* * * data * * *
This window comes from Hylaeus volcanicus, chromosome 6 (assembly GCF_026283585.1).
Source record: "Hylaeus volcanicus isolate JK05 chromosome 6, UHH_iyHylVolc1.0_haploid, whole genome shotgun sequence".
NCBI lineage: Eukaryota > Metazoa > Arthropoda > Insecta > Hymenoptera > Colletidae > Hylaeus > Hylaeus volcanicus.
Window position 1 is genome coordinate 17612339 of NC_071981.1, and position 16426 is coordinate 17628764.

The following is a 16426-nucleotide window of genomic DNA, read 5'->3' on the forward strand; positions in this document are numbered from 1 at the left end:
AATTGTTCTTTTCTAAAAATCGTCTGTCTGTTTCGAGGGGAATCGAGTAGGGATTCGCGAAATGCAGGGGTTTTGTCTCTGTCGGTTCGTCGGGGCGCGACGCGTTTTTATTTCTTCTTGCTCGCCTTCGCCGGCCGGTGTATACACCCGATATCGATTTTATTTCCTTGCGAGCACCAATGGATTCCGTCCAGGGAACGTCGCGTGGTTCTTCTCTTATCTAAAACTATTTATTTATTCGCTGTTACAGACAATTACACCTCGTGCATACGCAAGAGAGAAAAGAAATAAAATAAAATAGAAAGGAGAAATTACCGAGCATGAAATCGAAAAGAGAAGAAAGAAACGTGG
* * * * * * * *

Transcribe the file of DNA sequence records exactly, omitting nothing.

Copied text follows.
This window comes from Hylaeus volcanicus, chromosome 6 (assembly GCF_026283585.1).
Source record: "Hylaeus volcanicus isolate JK05 chromosome 6, UHH_iyHylVolc1.0_haploid, whole genome shotgun sequence".
NCBI lineage: Eukaryota > Metazoa > Arthropoda > Insecta > Hymenoptera > Colletidae > Hylaeus > Hylaeus volcanicus.
Window position 1 is genome coordinate 17612339 of NC_071981.1, and position 16426 is coordinate 17628764.

The following is a 16426-nucleotide window of genomic DNA, read 5'->3' on the forward strand; positions in this document are numbered from 1 at the left end:
AATTGTTCTTTTCTAAAAATCGTCTGTCTGTTTCGAGGGGAATCGAGTAGGGATTCGCGAAATGCAGGGGTTTTGTCTCTGTCGGTTCGTCGGGGCGCGACGCGTTTTTATTTCTTCTTGCTCGCCTTCGCCGGCCGGTGTATACACCCGATATCGATTTTATTTCCTTGCGAGCACCAATGGATTCCGTCCAGGGAACGTCGCGTGGTTCTTCTCTTATCTAAAACTATTTATTTATTCGCTGTTACAGACAATTACACCTCGTGCATACGCAAGAGAGAAAAGAAATAAAATAAAATAGAAAGGAGAAATTACCGAGCATGAAATCGAAAAGAGAAGAAAGAAACGTGG